FOR TENURED PROFESSIONALS, SERVING
AS MENTOR CAN BE AN OPPORTUNITY
TO SHARPEN THEIR LEADERSHIP AND
NETWORKING SKILLS, WHILE GAINING FRESH
INSIGHT INTO THEIR INDUSTRY OR COMPANY.
– DAVID KING, ROBERT HALF MANAGEMENT RESOURCES
“In helping others navigate their careers, managers remain engaged
with evolving market trends, and stay on top of new innovations
that help keep their business competitive.”
Robert Half Management Resources offers tips for those inter-ested
in becoming a mentor:
■■ Determine your value. Specify the type of advice and assistance
you can provide.
■■ Research your options. If you’re hoping to mentor a colleague,
look into programs available through your company. There may
be processes in place to match you with a potential mentee.
■■ Go outside the office. Many groups actively seek mentors for
their members, including university and high school alumni
groups, community and philanthropic organizations, and
professional and business associations.
■■ Look for a rising star. Start by determining the type of person
you want to mentor, such as a student entering your field or a
manager looking to become an executive. Update your network
on your goal.
STRONG CORRELATION BETWEEN WORKPLACE
STRESS AND EMPLOYEE RETENTION
New research by Morneau Shepell found that organizational
stress is the highest source of stress for Canadian employees and
is presenting strong impacts on employee retention. In a survey
of employees and employers across Canada, a significant num-ber
of people managers (40 per cent) and employees (34 per cent)
reported suffering from extreme levels of stress over the last six
months, with both groups ranking workplace stress higher than
According to the research, a number of factors are contributing
to this growing trend in workplace stress, including workload and
long hours, co-workers and job responsibilities. When broken out
by demographic, female employees are more likely to report being
under higher levels of workplace stress than their male counter-parts.
On a personal level, both employees and managers cited
financial issues, aging parents and feelings of isolation as the main
sources of stress.
“More employees and managers are experiencing extreme lev-els
of stress than ever before,” said Stephen Liptrap, president and
chief executive officer of Morneau Shepell. “In the last two years,
both personal and workplace stress have increased by three per
cent. This is particularly alarming as increasing workplace stress is
contributing to heightened risk of employee retention in addition
to the absence and disability risks we are aware of.”
The survey found that many managers (20 per cent) and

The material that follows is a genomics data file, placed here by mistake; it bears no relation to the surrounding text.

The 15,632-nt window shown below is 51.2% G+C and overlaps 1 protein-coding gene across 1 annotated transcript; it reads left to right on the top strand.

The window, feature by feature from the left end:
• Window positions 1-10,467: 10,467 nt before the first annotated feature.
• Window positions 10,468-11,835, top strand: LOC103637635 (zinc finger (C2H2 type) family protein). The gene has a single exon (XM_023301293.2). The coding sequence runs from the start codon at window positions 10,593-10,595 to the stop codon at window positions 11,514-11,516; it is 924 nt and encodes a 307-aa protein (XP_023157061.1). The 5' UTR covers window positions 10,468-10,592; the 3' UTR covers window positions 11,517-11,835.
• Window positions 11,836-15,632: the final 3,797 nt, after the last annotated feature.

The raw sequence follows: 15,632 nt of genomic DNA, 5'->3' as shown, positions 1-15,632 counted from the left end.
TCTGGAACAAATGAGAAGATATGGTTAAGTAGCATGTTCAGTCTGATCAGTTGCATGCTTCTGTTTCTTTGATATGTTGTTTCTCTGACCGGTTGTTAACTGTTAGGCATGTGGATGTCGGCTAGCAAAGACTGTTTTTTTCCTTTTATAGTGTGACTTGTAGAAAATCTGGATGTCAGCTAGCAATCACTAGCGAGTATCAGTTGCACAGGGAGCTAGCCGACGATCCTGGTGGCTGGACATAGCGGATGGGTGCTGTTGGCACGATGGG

employees (18 per cent) with high workplace stress would be likely
to leave their organization due to the situation.
“It is clear that the traditional workplace is changing and
Canadian organizations need to begin prioritizing the mental
wellbeing and engagement of employees,” said Liptrap.
MENTAL HEALTH ISSUES MAY GO
UNRECOGNIZED UNTIL THERE IS A CRISIS
Through its research, Morneau Shepell found that the majority of
employees and managers have dealt with a mental health issue or
sleep-related disorder, with more than half (57 per cent) of both
groups indicating that they are currently suffering or have at some
point in the past. Within this group, 27 per cent of employees and
32 per cent of managers report being able to perform daily rou-tines
despite mental health issues.
“Organizations need to be aware of the issue of high performance
depression, which is often an issue among high performers. Those
with high functioning depression are more likely to delay seeking
care, resulting in health concerns being identified far too late and
increasing the possibility of a mental health crisis,” said Liptrap. “It
is increasingly important for employers to recognize high levels of
stress and identify solutions before crises occur. Fostering positive
responses to stress and ensuring that employee support programs
are well understood are necessary to improve engagement and bet-ter
position organizations for healthier futures.”
INCREASED STRESS PLACING HEIGHTENED
IMPACT ON WORKPLACE PRODUCTIVITY
Morneau Shepell also assessed the level at which stress correlates
to productivity in organizations. In the research, it was found that
one quarter of employees and managers used vacation or sick days
to deal with stress in the past two years, revealing that productivity
10 ❚ MARCH 2018 ❚ HR PROFESSIONAL